- Brook King

Temperatures are rising across the country and, with them, the risk of a heat related illness (HRI). A hazard for anyone but especially for those who work outdoors, it’s important to understand how to prevent, recognize and respond to HRI.



According to the National Institute for Occupational Safety and Health (NIOSH), there are six types of HRI.

  • Heat Stroke: This occurs when, due to excessive heat exposure, a body is no longer able to regulate its own temperature. It can cause permanent damage or even death if it isn’t treated. Symptoms include confusion, slurred speech, loss of consciousness and seizures.
  • Heat Exhaustion: When a body loses a lot of water and salt (typically by sweating), heat exhaustion can be the result. Symptoms include headache, nausea, dizziness and weakness.
  • Rhabdomyolysis: If someone is physically exerting themselves in excessive heat, the stress of both together can break down and even kill muscle, which could result in irregular heartbeat, seizures or damage to one’s kidneys.
  • Heat Syncope: Fainting and dizziness due to heat exposure, dehydration and lack of acclimatization.
  • Heat Cramps: People who sweat a lot during strenuous activity deplete their body’s supply of salt, which results in cramps. This can also be a sign of heat exhaustion.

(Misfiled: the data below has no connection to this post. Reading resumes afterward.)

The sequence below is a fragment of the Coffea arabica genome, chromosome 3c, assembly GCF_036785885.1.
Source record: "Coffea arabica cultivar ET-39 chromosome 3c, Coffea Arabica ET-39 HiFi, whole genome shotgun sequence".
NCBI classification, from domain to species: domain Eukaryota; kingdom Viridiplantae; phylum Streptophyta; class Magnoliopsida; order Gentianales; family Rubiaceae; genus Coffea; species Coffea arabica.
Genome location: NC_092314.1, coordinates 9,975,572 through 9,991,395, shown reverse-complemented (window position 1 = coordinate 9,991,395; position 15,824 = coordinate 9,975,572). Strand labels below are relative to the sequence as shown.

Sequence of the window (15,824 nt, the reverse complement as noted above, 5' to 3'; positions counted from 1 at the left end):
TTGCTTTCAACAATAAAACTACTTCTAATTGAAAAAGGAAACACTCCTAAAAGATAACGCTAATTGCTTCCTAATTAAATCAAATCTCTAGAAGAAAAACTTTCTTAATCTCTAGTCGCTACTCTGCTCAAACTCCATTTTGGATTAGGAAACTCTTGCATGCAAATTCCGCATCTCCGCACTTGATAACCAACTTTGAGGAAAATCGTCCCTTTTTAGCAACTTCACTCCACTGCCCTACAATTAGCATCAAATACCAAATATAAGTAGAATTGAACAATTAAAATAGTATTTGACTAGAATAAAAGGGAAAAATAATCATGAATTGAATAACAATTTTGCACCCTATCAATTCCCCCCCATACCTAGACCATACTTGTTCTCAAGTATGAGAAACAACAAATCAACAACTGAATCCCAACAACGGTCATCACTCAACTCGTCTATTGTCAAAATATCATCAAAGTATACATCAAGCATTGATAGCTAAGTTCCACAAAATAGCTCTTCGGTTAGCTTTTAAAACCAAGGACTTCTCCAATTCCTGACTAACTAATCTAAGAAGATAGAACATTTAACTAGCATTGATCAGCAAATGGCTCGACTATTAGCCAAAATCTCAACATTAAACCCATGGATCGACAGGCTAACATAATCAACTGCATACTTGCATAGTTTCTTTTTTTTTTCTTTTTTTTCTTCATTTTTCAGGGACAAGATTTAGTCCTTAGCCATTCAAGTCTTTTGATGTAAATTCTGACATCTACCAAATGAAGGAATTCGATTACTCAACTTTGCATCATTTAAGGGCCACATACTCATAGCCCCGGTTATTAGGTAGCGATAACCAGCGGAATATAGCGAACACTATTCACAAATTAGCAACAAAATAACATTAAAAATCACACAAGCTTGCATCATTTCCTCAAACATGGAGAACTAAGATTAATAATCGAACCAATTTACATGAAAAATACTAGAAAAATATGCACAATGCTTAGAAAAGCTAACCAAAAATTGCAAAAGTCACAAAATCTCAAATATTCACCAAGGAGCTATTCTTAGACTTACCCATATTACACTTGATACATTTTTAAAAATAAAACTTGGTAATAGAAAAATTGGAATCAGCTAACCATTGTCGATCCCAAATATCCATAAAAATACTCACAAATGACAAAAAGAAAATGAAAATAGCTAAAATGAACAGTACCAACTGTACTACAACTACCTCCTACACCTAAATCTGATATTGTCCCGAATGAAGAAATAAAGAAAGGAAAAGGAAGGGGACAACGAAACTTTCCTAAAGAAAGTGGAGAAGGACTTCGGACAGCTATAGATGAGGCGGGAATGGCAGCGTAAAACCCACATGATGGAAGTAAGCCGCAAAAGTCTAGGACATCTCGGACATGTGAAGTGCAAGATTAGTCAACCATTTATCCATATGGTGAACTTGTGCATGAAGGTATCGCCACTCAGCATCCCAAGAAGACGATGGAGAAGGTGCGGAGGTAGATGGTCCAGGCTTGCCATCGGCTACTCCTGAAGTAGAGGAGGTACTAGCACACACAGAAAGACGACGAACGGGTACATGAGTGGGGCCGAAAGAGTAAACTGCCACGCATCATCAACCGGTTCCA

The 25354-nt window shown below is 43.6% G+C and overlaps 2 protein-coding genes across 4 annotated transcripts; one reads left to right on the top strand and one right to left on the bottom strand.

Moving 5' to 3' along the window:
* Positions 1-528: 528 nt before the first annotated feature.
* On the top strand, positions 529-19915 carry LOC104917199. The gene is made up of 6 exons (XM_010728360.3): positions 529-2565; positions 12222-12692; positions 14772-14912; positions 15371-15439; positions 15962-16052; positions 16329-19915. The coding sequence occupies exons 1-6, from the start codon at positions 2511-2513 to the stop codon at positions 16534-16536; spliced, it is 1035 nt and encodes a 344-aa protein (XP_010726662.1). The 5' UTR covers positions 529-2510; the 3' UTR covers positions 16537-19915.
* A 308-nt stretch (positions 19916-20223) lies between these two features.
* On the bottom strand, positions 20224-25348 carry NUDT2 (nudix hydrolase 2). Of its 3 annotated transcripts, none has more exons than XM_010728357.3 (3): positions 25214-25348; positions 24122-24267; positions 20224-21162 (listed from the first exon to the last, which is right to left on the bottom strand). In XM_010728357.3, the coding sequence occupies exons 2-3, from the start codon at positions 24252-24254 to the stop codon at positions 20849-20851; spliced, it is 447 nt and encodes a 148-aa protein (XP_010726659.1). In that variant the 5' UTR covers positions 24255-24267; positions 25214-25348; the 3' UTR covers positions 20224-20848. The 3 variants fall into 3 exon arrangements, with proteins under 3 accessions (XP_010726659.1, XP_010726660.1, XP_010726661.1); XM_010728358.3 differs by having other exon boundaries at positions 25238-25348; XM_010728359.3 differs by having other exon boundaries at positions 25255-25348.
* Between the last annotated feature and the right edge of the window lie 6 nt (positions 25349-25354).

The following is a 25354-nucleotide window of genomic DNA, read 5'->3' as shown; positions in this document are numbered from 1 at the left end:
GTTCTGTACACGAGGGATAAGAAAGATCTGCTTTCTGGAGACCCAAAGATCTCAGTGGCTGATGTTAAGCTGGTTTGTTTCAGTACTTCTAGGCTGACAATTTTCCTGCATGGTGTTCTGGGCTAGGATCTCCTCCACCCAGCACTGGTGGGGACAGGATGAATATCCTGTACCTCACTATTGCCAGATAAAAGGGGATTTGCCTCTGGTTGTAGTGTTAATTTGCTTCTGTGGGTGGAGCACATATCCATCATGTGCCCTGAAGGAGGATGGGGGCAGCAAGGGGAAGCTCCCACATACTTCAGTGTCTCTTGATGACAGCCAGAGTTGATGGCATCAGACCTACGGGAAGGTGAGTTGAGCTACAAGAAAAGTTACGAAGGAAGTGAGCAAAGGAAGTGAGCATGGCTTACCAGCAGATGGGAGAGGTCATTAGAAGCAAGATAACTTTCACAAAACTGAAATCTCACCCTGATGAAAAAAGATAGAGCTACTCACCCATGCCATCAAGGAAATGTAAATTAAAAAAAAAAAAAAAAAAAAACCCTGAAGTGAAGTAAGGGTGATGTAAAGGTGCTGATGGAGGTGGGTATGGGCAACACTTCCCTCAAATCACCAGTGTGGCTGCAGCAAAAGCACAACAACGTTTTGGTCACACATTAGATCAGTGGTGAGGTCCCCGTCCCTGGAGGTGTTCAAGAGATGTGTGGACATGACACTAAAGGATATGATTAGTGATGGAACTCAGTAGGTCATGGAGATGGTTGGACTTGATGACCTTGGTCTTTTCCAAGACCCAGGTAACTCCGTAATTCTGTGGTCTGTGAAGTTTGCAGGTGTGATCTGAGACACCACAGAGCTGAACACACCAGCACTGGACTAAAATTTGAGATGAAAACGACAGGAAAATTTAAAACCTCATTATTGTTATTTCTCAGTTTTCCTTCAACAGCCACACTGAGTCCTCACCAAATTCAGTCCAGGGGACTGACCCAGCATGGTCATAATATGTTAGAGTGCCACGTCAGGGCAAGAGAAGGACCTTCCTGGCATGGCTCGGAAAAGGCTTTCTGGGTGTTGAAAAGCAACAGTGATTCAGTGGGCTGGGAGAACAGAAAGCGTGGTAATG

• Heat Rash: This is a rash that can occur when one has been sweating in high heat.

While the degree of seriousness varies, none of these forms of HRI are desirable and they are all typically preventable.



Stay hydrated. The most important method of preventing heat related illness is by staying hydrated. At Cascade, we encourage our crews to consume one quart of water per hour when temperatures approach action levels. Gatorade G2 and Powerade are useful beverages thanks to the added electrolytes. Additionally, we discourage consumption of caffeine during the work day, as it can cause dehydration.

Watch your urine. Dehydration can be sneaky, which is why field services personnel should pay attention to the color of their urine. The color can indicate dehydration.

Buddy up. Cascade crews also utilize the “Buddy System,” where they monitor one another to ensure everyone is in suitable condition to work.

Take breaks. Take breaks from work as needed, increasing the frequency as the temperature goes up. It may also be a good idea to take an extended lunch.

Find (or make!) shade. If there is no shade on the project site naturally, it’s imperative that some is created by way of a tent or other protection from the sun.



If someone is exhibiting signs of heat rash or heat cramps, encourage them to rest in a shaded area and consume water or an electrolyte-enhanced beverage until symptoms subside. However, if symptoms are more serious, they may need to seek medical attention. 

This summer, encourage your colleagues to become familiar with the signs of HRI—for their own safety as well as yours. You can also download the free OSHA heat safety app to determine heat-related risks and protective measure to take.

Have a question for the author? Reach out to Environmental Health & Safety Director Brook King at [email protected].

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